A good brand identity is one of the most important ways a business communicates with its customers. It can serve as a representation of a business’s principles and, with time, come to represent excellence in the minds of its clients. 

It’s due to these factors that trademarks matter – providing firms a protection against counterfeiters and other nefarious characters. 

However, some entities use trademark registration to deliberately target companies, causing financial and legal troubles in the process. Here’s what you need to know about overseas trademark squatting and what your business can do to protect against it.

What is Trademark Squatting?

As the name suggests, trademark squatting happens when a person or organization registers the trademark of another business with the express purpose of making money off of it. This can be done by profiting off the success of the original company or even by requesting payment to regain ownership of the trademark. Businesses usually learn their trademark has been squatted when they try to enter a new market and discover that someone has already claimed their brand in that territory.

Perhaps the most well-known case of trademark squatting occurred when Apple sued a Chinese leather goods company. Apple had secured a trademark for “iPhone” in China in 2002 – some five years before it launched its first smartphone. But in 2007, shortly after Steve Jobs introduced the very first iPhone, Xintong Tiandi filed the “IPHONE” trademark and started embossing the brand on its wallets and bags. A Beijing court ultimately ruled against Apple, saying the company had failed to show that iPhone was an established name in China when Xintong Tiandi registered IPHONE.

First-to-Use vs. First-to-File

All countries have their own rules when it comes to registering and upholding trademarks, but they commonly fall into one of two camps: first-to-use and first-to-file.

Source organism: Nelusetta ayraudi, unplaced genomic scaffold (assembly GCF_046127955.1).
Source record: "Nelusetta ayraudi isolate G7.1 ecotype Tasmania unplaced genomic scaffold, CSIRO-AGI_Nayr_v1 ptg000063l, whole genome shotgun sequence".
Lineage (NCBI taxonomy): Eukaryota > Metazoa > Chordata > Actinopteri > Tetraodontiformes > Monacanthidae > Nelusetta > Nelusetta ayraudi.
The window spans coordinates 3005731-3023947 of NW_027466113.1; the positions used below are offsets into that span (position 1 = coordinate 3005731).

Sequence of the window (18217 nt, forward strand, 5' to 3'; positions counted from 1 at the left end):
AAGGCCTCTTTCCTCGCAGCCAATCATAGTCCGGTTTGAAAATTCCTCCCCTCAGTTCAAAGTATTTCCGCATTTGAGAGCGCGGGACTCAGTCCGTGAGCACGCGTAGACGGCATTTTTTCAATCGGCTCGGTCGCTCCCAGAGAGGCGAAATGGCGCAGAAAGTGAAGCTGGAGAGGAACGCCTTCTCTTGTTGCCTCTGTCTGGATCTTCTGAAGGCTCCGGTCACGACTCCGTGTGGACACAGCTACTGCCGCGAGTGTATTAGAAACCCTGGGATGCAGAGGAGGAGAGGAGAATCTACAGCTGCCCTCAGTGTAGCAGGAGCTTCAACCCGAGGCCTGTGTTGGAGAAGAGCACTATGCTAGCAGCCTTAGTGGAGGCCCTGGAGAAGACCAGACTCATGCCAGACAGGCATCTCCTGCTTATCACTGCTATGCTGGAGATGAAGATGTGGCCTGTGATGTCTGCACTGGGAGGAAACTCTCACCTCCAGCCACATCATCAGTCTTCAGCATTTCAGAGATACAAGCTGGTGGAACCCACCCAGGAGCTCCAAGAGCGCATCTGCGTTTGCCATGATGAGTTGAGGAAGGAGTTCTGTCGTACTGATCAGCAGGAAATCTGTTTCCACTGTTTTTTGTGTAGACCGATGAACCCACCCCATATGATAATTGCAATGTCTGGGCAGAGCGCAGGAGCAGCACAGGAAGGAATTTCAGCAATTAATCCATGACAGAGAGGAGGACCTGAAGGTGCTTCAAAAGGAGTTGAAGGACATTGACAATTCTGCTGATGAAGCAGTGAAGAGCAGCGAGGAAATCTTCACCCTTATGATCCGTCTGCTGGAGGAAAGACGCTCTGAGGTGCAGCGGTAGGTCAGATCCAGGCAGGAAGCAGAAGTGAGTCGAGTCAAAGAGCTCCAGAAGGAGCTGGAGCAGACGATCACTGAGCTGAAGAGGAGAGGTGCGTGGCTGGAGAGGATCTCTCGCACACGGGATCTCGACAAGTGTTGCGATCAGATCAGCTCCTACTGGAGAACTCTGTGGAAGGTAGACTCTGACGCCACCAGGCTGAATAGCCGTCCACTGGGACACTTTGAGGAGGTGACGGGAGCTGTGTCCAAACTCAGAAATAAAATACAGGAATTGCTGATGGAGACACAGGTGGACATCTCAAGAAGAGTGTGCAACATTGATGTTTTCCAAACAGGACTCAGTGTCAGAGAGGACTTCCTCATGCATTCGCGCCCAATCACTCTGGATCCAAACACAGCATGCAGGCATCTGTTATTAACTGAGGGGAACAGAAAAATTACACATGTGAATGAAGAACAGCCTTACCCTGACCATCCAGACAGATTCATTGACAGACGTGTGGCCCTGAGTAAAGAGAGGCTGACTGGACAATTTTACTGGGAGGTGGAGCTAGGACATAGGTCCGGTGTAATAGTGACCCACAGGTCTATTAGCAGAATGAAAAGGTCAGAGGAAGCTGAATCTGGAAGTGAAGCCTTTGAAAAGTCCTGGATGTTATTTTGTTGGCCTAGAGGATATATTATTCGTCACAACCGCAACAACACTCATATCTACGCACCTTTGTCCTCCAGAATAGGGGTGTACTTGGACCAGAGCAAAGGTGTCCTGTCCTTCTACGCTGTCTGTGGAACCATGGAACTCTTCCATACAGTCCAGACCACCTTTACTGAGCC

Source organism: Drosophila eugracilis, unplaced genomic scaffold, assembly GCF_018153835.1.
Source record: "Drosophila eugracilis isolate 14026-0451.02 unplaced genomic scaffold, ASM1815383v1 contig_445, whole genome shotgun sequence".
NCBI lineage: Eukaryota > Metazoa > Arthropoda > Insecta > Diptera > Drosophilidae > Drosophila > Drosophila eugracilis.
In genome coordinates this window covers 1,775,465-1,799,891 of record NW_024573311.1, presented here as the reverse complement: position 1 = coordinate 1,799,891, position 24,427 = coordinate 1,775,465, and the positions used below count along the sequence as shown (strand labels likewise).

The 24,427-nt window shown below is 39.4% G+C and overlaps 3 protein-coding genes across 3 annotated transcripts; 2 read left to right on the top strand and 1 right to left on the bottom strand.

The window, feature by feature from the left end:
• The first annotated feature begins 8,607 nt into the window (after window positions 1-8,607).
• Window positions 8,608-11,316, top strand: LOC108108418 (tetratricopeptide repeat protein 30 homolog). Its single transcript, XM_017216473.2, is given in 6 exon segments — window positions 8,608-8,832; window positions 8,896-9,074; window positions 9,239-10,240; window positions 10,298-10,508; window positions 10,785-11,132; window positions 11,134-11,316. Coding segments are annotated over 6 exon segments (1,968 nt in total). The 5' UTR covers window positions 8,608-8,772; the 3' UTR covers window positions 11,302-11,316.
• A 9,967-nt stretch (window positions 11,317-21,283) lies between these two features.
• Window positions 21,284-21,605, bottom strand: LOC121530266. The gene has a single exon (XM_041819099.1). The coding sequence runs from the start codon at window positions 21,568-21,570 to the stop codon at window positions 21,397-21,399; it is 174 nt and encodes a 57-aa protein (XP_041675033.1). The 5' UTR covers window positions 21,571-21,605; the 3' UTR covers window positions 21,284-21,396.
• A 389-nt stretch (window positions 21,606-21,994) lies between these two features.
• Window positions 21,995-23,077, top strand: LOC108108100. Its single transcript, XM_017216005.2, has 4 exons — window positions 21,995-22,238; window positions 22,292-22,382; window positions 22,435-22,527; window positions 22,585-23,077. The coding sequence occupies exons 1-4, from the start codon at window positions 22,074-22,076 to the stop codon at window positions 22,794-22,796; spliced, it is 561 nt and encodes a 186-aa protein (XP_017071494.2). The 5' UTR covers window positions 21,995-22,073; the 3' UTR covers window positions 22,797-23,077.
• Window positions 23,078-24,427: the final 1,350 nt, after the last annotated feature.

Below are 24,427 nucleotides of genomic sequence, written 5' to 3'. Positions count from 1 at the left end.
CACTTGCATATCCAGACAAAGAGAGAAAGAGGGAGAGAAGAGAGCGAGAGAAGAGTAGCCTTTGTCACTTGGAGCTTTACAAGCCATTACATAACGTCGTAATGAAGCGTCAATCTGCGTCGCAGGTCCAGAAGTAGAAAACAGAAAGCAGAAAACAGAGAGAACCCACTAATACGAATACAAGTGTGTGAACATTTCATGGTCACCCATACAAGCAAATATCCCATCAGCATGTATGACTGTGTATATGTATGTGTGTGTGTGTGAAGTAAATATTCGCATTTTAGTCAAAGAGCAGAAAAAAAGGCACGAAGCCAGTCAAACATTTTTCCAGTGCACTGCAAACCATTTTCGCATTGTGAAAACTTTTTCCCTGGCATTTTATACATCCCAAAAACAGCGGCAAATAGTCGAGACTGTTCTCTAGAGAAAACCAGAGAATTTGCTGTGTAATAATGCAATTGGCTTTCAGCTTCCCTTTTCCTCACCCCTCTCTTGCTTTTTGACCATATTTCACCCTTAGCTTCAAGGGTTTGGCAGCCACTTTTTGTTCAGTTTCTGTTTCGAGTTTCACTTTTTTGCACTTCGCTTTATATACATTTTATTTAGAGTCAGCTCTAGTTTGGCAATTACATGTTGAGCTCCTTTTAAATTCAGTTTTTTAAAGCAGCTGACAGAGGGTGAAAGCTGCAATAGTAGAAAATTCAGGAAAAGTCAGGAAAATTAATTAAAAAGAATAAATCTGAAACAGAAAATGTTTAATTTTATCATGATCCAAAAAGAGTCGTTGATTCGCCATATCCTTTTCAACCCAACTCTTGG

In first-to-use jurisdictions like the United States, U.K., Canada, and Australia, officials typically recognize the trademark owner based on who has used a brand longer – even if it was in another country. As long as a company can demonstrate that they originated a brand and have utilized it extensively, they can secure control over a trademark that is being held by someone else. Such cases are often strengthened if an organization can also prove that a trademark was filed under false pretenses.

In first-to-file nations such as China, the initial entity that registers a trademark is generally allowed to use it – even if the brand name is used broadly in other parts of the world. That’s not to say that foreign companies can’t get control of a brand name in China, but they will be either at the whim of the trademark-owner or they have to launch legal action.

Trademark Squatting is Common in China

Thanks to a combination of first-to-file rules and a relatively inexpensive trademark registration process, China has become something of a haven for trademark squatters over the years. Starbucks and Tesla have both had to litigate against local entities that took regional control of their brand names. The two companies eventually won their cases, but as Apple’s situation shows, success is never a guarantee.

China has adjusted its laws somewhat in recent years, outlining clearer rules for how trademarks can be applied and where. However, the country’s rules still tend to favor local enterprises, meaning outside companies have to reach a threshold of proof. Case in point: fashion company Manolo Blahnik has endured countless losses in its battle against a Chinese trademark squatter, only to win in July – some 22 years after it first took the entity to court.

But perhaps the most disconcerting aspect of all this is that trademark squatters target not only big, multinational brands – they also zero in on smaller businesses. After all, with the courts generally on their side, and the cost of filing relatively low, what do they have to lose?

Defending Against Overseas Trademark Squatting

The most obvious thing any company can do is trademark its brand in China and any other markets – even if they have no immediate plans to expand to those locations. Of course, such an approach is time intensive and could prove costly, especially if local knowledge is required.

Fortunately, companies can protect themselves immediately using iThreat’s SignalAlert

SignalAlert scans the web in real-time, watching for mentions of your company’s brand name throughout the world. This means companies can keep a close eye at all times on what is being said about their brand and where – including on trademark registration websites. By monitoring what people are doing with your brand identity, SignalAlert is there to help you put a stop to those who want to cash in on your good name.

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